Every “-ism” (racism, sexism, heterosexism) is rooted in the idea of an immutable, unequal binary. Example: look how many people still see Obama as a “black man” first, and only secondarily as a brilliant lawyer, politician, president, etc. A prejudice doesn’t become a full-blown “-ism” till it’s institutionalized. It becomes constantly interwoven into social institutions and attitudes till it’s invisible to members of the dominant group. The world is so much designed for them that they don’t even notice their privileges. Straights don’t feel defined by straightness whereas gays have to think about their sexual orientation all the time. White people don’t think they have a race.
The beginning of liberation is to show that these organizing binaries are fake and based on political inequalities, not immutable natural laws. How did Obama get to be a “black man” when he’s half white? It’s because of how race was constructed in the 1600’s to justify slavery. Any time something is mixed in, you stop being white. Similarly, heterosexuality becomes the “pure” category and then “queer” becomes like “black”, a catch-all of anything tainted by less than pure straightness. Like race, sexual orientation and gender are really a spectrum, not a binary.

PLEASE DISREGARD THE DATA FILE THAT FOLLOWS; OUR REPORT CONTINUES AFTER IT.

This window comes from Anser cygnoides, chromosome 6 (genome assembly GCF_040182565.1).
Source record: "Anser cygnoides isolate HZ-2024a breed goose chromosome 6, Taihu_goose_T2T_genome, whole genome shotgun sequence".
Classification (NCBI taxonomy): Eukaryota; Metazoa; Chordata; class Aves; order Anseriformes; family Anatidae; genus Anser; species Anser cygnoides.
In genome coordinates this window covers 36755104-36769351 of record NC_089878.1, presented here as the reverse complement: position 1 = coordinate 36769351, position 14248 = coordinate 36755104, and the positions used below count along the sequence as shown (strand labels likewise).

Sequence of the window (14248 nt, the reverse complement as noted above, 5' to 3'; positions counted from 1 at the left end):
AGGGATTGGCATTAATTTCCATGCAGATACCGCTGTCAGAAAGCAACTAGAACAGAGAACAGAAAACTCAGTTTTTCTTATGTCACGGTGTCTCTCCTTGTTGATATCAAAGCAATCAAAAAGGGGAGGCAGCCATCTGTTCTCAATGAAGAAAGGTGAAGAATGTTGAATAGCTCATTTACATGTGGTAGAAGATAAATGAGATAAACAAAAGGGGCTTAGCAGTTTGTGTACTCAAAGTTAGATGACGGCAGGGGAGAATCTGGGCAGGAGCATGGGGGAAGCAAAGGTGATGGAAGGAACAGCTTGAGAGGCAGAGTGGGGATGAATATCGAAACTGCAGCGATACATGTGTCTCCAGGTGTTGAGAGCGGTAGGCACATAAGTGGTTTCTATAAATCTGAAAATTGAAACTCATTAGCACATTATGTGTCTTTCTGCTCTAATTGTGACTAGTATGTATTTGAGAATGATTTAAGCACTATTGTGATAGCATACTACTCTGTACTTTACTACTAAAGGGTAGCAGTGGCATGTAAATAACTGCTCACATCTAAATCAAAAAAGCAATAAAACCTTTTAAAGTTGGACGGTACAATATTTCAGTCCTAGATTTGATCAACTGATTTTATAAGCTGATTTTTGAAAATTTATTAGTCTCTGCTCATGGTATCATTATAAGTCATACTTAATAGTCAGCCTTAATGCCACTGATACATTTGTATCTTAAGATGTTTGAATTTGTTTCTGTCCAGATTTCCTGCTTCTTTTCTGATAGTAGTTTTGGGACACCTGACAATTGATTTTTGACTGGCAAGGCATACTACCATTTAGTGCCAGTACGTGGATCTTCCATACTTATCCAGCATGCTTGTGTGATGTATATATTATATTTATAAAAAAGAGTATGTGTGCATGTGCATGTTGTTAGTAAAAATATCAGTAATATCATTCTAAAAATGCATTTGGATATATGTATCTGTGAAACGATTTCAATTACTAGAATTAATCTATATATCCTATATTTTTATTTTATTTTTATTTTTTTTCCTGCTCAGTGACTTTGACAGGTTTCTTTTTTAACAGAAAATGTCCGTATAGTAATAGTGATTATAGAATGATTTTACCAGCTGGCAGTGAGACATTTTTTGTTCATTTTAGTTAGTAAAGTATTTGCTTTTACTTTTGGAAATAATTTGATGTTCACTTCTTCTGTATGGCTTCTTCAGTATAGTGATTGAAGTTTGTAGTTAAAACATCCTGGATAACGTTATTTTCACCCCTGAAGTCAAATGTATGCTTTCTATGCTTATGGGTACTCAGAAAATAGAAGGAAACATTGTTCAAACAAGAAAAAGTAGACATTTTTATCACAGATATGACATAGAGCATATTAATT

When Genesis says humanity was “created male and female”, we can read this to mean that each person contains both genders. The characteristics that make up racial differences represent less than 1/1000 of 1% of our DNA. Gender differences are just as tiny. Our job is to redefine what it means to be man or woman so we are not two halves looking for the whole, but can be balanced within ourselves and draw on the best of each gender within ourselves instead of looking for the other to complete us.
Homophobia is so powerful because people are heavily invested in traditional gender roles and women’s inferiority. The one thing GLBT people have in common is their challenge to gender nonconformity. Rev. Deborah won’t settle for gay marriage–she wants “gender revolution!”
Watch a video of Rev. Deborah speaking out against California’s Proposition 8 last year: